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Movie Review: Take This Waltz

Margot (Michelle Williams) and Lou (Seth Rogen). Photo by Michael Gibson.

There is no good thing like a new thing. It’s a sentiment that swirls around the mostly charming and happy life of Margot, the married woman in Sarah Polley’s Take This Waltz that doesn’t really know she wants something different until it literally sits down next to her and doesn’t leave.

It is a curious story that does not tell the tired tale of a woman trying to break free from the monotony of married life, but instead one who is content yet intrigued when she realized her interested flight companion is charming, and also across the street. It is a lot of drama with a bit of whimsy, and will be made all the more interesting to Torontonians in particular and Canadians in general as the influence of Ms. Polley is evident everywhere.

In her writing and directing follow up to Away From Her, Ms. Polley features Toronto prominently, with our married couple taking up residence on a cute street along Queen West. Michelle Williams plays Margot, a slightly awkward and cute young writer married to Seth Rogen’s Lou, who for better or worse, is the emotional center of the film.

If the movie is trying to make Margot’s life out to be something other than enjoyable and pleasant, then it fails. She plays the victim well, finding ways to bump into her male suitor without ever taking responsibility. Her new friend is Daniel (played by Hamiltonian Luke Kirby), a persistent rick-shaw driver who just happens to live on the same street as Margot, within eyesight of her bedroom window.

Williams is solid as the indecisive and often insufferable Margot, a woman who wants to be unhappy, but isn’t, and who wants a man to take charge. Her husband is nothing but fun, hard-working, and silly, and he has the same reaction as the audience when Margot starts picking fights, which is a three word phrase that starts with “what the–?”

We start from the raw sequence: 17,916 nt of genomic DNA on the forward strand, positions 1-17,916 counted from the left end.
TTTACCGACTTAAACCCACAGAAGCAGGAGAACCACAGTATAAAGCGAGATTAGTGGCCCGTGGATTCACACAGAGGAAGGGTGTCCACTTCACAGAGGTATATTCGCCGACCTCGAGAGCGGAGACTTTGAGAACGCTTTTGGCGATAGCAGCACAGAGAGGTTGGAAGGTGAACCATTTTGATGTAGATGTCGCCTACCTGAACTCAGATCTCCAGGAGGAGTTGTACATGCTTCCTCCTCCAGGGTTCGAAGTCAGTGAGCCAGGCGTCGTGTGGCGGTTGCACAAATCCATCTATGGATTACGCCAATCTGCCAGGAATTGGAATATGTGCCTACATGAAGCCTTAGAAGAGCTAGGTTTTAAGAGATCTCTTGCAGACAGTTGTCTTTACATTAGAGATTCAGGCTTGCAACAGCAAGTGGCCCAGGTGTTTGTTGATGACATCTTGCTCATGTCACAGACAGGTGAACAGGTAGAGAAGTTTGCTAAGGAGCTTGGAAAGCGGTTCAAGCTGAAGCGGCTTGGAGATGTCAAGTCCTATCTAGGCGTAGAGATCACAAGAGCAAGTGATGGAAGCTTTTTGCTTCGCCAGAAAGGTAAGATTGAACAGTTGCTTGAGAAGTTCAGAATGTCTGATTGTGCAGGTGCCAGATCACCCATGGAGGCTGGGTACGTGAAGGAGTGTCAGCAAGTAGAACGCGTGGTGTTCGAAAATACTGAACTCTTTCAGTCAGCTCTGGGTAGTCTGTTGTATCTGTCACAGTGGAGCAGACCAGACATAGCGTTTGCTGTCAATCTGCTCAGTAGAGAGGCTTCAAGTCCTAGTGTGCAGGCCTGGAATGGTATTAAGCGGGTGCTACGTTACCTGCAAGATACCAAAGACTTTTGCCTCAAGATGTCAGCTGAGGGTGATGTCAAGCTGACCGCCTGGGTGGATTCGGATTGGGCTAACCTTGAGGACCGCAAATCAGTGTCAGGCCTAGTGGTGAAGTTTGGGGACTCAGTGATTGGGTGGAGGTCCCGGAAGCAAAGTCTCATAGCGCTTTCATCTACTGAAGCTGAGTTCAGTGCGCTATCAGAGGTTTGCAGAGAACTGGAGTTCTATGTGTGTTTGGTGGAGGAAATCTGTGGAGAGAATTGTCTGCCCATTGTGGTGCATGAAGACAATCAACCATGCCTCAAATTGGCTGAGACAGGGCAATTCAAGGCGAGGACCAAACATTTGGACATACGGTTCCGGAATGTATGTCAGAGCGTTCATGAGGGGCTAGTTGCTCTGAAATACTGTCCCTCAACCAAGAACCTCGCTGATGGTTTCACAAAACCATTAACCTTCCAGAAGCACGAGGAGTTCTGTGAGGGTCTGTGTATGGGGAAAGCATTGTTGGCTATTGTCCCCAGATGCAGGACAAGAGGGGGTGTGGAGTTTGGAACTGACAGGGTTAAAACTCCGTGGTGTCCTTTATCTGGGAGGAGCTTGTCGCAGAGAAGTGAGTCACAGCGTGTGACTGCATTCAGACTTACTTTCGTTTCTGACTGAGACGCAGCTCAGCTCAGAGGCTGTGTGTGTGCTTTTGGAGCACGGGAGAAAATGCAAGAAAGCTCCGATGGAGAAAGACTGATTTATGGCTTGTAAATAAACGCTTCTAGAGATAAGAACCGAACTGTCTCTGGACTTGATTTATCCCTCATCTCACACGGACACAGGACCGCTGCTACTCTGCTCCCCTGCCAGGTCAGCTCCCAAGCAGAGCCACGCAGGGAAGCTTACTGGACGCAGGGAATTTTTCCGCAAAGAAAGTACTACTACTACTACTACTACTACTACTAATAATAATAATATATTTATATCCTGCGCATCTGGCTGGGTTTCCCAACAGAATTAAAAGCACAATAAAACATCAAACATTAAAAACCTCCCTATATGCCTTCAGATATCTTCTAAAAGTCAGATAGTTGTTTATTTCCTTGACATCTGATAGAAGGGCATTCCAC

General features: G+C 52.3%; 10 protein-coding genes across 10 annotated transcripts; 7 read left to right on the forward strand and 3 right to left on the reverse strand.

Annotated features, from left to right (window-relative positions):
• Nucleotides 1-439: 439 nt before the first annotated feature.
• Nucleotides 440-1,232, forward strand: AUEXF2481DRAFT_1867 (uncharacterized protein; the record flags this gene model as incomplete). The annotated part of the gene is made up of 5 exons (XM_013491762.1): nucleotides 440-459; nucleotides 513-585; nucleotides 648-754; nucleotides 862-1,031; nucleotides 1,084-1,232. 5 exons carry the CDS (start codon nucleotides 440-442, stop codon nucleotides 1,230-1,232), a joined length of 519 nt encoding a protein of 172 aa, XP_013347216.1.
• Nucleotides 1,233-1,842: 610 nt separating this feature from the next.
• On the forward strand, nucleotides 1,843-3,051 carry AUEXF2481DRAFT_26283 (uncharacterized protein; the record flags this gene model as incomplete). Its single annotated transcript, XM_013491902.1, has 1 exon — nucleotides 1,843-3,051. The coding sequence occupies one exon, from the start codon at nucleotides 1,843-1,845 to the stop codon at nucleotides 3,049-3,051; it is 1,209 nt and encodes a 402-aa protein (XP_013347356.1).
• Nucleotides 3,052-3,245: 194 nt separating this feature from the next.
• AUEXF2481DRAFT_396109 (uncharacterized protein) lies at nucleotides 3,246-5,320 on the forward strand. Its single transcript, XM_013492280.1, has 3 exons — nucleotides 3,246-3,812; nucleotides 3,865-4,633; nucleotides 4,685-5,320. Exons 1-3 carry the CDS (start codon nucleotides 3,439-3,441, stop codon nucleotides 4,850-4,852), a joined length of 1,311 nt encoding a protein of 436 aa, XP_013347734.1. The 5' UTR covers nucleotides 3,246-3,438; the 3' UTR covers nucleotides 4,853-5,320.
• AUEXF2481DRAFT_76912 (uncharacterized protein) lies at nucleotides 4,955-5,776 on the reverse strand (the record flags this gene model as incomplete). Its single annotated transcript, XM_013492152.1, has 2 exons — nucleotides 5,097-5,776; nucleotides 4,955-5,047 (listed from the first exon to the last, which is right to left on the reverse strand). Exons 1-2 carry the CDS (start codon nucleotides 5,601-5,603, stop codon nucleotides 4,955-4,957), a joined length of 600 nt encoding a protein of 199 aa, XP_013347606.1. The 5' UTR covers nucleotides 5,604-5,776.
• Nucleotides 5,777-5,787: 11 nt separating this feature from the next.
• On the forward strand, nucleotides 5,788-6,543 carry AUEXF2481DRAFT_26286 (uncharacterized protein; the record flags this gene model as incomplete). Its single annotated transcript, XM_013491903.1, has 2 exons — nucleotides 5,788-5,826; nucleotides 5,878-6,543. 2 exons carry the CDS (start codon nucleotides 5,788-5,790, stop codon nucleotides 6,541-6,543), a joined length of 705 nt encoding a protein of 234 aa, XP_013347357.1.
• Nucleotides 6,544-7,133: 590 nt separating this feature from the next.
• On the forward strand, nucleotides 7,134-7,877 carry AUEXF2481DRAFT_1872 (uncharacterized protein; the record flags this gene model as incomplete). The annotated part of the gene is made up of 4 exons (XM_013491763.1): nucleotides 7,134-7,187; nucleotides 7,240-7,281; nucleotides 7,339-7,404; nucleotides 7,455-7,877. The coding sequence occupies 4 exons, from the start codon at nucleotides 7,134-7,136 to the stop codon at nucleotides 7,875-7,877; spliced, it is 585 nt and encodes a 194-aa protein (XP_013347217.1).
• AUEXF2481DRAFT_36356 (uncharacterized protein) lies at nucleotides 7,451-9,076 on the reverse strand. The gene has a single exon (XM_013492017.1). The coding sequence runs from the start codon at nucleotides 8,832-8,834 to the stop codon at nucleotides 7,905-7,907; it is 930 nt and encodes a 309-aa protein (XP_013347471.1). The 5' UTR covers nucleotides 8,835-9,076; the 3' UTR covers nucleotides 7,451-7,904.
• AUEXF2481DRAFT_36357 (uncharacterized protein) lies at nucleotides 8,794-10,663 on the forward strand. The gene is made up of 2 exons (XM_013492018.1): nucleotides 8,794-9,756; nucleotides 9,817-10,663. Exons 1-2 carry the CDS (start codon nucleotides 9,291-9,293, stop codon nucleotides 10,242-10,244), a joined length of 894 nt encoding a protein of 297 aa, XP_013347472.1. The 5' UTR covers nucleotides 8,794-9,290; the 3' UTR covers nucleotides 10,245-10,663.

Only at times does the film seem to comment on her actions, instead mostly just telling the story and letting the audience decide. She eventually has to make a decision, albeit a predictable and to me, an unfortunate one, but the reaction of Rogen’s character, and that of his alcoholic sister played by Sarah Silverman, are the best parts of the movie.

It is a beautifully shot movie with plenty of fantastic Canadian music, including Feist’s ‘Secret Heart’ and ‘Green Mountain High,” by Corinna Rose. The title, of course, is taken from a Leonard Cohen song, which eventually plays in a climactic montage (one that takes place in what will be a most sought after Toronto apartment).

The more territorial Torontonians may have a problem with some geographic alterations made on the city, most notably putting Kew Beach within quick walking distance of Queen and Dufferin (and College West seems a bit too close as well), and that may quell a bit of sentiment behind a romantic rendezvous, but I suppose Ms. Polley is allowed some poetic license.

The title is fitting though: Margot cannot keep going through life having other people make decisions for her, and at some point, she needs to own up to her actions and take what is there for her. Still, like Margot’s consistent failure to have an opinion, it seems Ms. Polley herself won’t venture too far either way saying her main character is right or wrong in her actions, simply allowing her to weave her own path and reap both the rewards and the consequences, none of which, when the dust settles, seem particularly different than what she had before.

And that there may be the metaphor for the movie. The journey is enjoyable and pretty, with a bit of discomfort mixed, but in the end you are no more sure of things, just a bit older with a new experience to recollect.

[star v=3]

Anthony Marcusa

A pop-culture consumer, Anthony seeks out what is important in entertainment and mocks what is not. Inspired by history, Anthony writes with the hope that someone, somewhere, might be affected.